BASE BALLS AND BALLOTS: THE NATIONAL PASTIME AND ILLINOIS POLITICS DURING ABRAHAM Lincoln's TIME
On July 25, 1860, members of the Excelsior Base Ball Club met on their grounds in Chicago to settle a political argument. The purpose of the meeting was a base ball game between players who supported the presidential candidacy of Abraham Lincoln and those who supported Stephen A. Douglas. The club had been playing base ball in the city since at least 1858. The players, mostly in their 20s, represented an upwardly mobile group of young men who hoped to channel their energy and enthusiasm for the coming presidential election through their prowess on the ball field.
Lincoln vs. Douglas
Chicago Press & Tribune, July 23, 1860
Lincoln and Douglas had very recently earned the nominations of their respective political parties, and the political atmosphere in Chicago, which had hosted the Republican Party’s raucous convention just weeks before, was charged with excitement as people took sides over which would be president. The newspaper headline announcing the game read, “Lincoln vs. Douglas—Nine Against Nine,” and the editors noted that they had “no authority for saying that the event of this match will decide the Presidential contest, but it will be a spirited affair on both sides.”
Today people frequently employ the language of sport in political contexts, and modern baseball has become synonymous with American ideals. But is it possible that these now comfortable connections between baseball and American identity were rooted in the political environment of the late 1850s and could have emerged directly from Lincoln’s Illinois?
On July 24, a warm summer afternoon, 18 base ball players took the field on the Excelsior Club’s grounds at the corner of Lake and Ann (now Racine) streets in Chicago. The field was in a bustling urban environment just four blocks south of the Galena & Chicago Union railroad line and just east of the newly established Union Park. Billed as a “political match between the nine Lincoln and the nine Douglas men,” the game attracted 1,200 spectators, perhaps the biggest base ball crowd assembled in Chicago up to that time. The Douglas players won 16–14, and Chicago’s Republican newspaper reported the next day, “Never mind, Lincoln boys, there’s victory in store where Douglas will make no ‘runs.’ He is a lame ‘short stop,’ and has been ‘caught out.’” The base ball language in this newspaper report is familiar today, and fans at the time would have recognized it, too. The writer assumed his readers would understand that it meant Douglas would make no runs in the coming presidential election, that he was a lame short stop, and that he would be “caught out” in the end. By the summer of 1860, base ball had established itself in Chicago.
Chicago Press & Tribune, July 25, 1860
Early Baseball is from Preston D. Orem, Baseball, 1845-1881
Newspaper Accounts (Altadena, CA: Preston D. Orem, 1961), p. 24
Base ball games during the late 1850s were festive public events that hundreds of spectators attended. The games were organized, well publicized, and well attended, with some 500 spectators watching a contest in June 1859. Spectators enjoyed their time at games, especially those billed as championship matches between the city’s best teams, and they also appreciated the athletic abilities of the “first-class players.” The ball clubs lured spectators by providing accommodations like tents erected “for the benefit of the ladies,” who often were among the spectators, and on at least one occasion a club provided that the Madison Street omnibus ran to and from the field every half hour.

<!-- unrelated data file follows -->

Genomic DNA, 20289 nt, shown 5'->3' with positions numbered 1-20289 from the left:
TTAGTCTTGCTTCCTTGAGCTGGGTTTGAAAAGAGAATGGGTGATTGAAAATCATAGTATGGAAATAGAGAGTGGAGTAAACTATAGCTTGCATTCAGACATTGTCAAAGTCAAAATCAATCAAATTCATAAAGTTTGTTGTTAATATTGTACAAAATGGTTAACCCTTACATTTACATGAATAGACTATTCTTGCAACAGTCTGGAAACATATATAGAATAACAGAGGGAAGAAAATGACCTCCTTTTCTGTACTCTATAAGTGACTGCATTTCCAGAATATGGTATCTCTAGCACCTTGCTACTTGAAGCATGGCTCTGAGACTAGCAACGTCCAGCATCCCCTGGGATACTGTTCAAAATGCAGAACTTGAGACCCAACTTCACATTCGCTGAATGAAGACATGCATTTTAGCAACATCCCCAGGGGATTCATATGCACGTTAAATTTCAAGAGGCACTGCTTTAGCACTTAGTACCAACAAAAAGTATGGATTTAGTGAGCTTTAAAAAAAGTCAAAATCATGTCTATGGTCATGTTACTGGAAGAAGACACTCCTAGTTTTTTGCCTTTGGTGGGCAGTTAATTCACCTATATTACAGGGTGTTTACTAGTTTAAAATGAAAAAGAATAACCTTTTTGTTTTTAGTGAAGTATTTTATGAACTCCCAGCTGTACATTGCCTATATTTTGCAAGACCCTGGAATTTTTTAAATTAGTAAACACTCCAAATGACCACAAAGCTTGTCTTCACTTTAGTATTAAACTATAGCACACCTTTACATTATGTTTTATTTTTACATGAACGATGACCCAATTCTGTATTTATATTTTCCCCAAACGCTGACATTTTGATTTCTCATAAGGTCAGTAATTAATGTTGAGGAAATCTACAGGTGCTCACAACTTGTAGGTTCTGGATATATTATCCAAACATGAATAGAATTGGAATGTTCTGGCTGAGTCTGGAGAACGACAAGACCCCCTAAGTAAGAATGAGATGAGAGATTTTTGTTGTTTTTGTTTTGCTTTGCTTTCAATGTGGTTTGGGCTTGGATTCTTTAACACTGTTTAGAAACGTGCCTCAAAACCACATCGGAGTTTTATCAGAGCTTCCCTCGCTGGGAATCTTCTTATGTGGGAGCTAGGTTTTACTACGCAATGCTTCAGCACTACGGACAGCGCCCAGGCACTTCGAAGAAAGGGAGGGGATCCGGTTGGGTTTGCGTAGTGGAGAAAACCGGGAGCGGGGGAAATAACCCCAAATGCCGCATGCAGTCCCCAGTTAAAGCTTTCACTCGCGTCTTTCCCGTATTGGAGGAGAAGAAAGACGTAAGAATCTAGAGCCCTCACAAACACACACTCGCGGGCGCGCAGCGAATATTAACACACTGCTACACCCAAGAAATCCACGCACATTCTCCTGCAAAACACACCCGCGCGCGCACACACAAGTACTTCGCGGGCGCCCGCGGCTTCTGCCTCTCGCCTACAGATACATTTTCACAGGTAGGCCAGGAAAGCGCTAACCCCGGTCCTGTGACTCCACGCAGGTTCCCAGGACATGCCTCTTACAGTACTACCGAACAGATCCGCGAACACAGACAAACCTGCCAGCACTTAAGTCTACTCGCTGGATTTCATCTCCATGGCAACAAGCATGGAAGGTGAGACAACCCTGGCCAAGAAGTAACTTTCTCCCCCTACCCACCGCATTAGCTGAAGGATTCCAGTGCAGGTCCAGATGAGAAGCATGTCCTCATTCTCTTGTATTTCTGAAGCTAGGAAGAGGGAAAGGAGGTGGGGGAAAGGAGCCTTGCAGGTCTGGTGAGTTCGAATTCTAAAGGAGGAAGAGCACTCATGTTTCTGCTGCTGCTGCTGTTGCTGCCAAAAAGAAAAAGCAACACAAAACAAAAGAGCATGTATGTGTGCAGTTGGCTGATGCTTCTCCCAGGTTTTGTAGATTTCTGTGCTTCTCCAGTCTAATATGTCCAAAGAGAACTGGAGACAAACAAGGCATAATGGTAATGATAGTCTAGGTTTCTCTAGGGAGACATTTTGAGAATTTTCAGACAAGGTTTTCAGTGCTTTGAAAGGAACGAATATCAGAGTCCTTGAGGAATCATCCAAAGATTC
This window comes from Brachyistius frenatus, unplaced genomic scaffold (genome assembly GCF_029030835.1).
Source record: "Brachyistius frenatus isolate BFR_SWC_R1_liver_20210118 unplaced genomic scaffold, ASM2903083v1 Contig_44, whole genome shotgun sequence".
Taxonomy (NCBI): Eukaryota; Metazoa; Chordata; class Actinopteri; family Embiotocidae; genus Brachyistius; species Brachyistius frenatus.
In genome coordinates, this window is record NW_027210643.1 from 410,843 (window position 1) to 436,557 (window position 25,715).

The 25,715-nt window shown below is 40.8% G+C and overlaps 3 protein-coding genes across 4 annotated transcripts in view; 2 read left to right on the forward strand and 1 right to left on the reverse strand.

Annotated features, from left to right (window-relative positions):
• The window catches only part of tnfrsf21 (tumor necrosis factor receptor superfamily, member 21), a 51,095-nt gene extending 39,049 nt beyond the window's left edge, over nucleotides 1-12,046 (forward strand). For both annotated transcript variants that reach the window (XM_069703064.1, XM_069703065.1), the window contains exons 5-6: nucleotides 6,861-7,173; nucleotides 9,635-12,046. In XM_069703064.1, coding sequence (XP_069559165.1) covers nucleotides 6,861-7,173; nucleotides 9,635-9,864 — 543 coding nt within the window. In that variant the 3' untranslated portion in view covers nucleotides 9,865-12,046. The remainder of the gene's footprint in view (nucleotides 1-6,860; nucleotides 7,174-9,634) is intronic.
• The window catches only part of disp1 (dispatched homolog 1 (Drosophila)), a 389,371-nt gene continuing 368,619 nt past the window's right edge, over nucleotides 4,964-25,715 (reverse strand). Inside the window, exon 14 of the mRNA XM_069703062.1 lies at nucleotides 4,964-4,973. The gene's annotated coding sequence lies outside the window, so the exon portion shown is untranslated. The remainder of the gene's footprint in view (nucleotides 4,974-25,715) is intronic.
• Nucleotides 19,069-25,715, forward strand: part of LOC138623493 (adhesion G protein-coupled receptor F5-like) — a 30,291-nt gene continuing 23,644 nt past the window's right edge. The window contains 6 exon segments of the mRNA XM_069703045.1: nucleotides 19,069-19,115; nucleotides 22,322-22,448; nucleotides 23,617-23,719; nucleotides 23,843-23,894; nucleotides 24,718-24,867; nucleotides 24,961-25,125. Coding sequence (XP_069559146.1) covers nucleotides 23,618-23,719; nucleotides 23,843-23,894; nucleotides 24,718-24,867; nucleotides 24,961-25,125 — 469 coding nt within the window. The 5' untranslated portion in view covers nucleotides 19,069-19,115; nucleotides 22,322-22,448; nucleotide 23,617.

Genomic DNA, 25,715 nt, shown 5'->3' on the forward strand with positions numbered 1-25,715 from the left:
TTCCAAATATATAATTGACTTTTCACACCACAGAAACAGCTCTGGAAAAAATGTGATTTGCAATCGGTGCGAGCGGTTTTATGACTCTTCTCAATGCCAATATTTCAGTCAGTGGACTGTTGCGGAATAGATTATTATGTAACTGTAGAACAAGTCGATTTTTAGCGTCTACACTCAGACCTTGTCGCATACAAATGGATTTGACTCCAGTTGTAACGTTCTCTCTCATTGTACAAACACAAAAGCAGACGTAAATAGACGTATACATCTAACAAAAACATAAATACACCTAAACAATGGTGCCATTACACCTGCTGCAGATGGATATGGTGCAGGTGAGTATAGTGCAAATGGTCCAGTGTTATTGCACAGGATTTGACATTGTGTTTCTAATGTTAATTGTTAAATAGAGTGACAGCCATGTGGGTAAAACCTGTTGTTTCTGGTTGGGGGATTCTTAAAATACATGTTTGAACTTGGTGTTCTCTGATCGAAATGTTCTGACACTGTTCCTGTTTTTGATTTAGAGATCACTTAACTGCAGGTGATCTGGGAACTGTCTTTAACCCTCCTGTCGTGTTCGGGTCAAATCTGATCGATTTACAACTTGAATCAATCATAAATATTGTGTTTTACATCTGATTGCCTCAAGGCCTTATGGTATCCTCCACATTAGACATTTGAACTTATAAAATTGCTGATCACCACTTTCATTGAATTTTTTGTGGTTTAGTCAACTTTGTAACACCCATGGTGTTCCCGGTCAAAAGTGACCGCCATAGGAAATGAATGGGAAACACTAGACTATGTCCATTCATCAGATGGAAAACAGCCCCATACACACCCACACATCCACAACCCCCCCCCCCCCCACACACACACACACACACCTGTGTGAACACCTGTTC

The advance organization, the publication of game notices, the assembly of tents at games, and the establishment of public transportation are evidence of base ball’s importance in the burgeoning city. Base ball clubs went to some expense to host games, and spectators were willing to travel from home to watch. Base ball had established itself as an identifiable part of the city’s emerging identity. When a group of distinguished visitors from Cincinnati came to Chicago on a trade mission in June 1859, the committee in charge of arranging activities and outings for the group scheduled a boat excursion on Lake Michigan, a fireworks display, a train ride on one of the city’s busy railroads, visits to some of the city’s grandest buildings, a trip to an art exhibit, and a base ball game, Chicagoans wanted to reveal the identity of the city, and base ball was part of that effort.
The proliferation of printed reports of games is also indicative of Chicago’s enthusiasm for the sport. As early as September 14, 1858, the Chicago Press & Tribune was printing box scores. These included names of the players, the runs each scored, and a tally of the final score. Accompanying them were lively details about the games played and activities that followed them. Such reports shared space in the newspapers with political reporting, world news, and coverage of the legal system. As people were keeping track of local and national events, they were reading the ball scores as well.
During the late 1850s, more and more young men began playing the game. More base ball clubs formed. More and more spectators attended. Historians have long been aware of the obsession of base ball by players and enthusiasts in New York and Massachusetts during this time period, but none has acknowledged the establishment of the game in the Midwest in the late 1850s. During the 1858 and 1859 seasons, there were at least six established base ball clubs playing regularly in Chicago. By the end of 1860, there were at least 14 in the area. There was also an established team downstate in Springfield.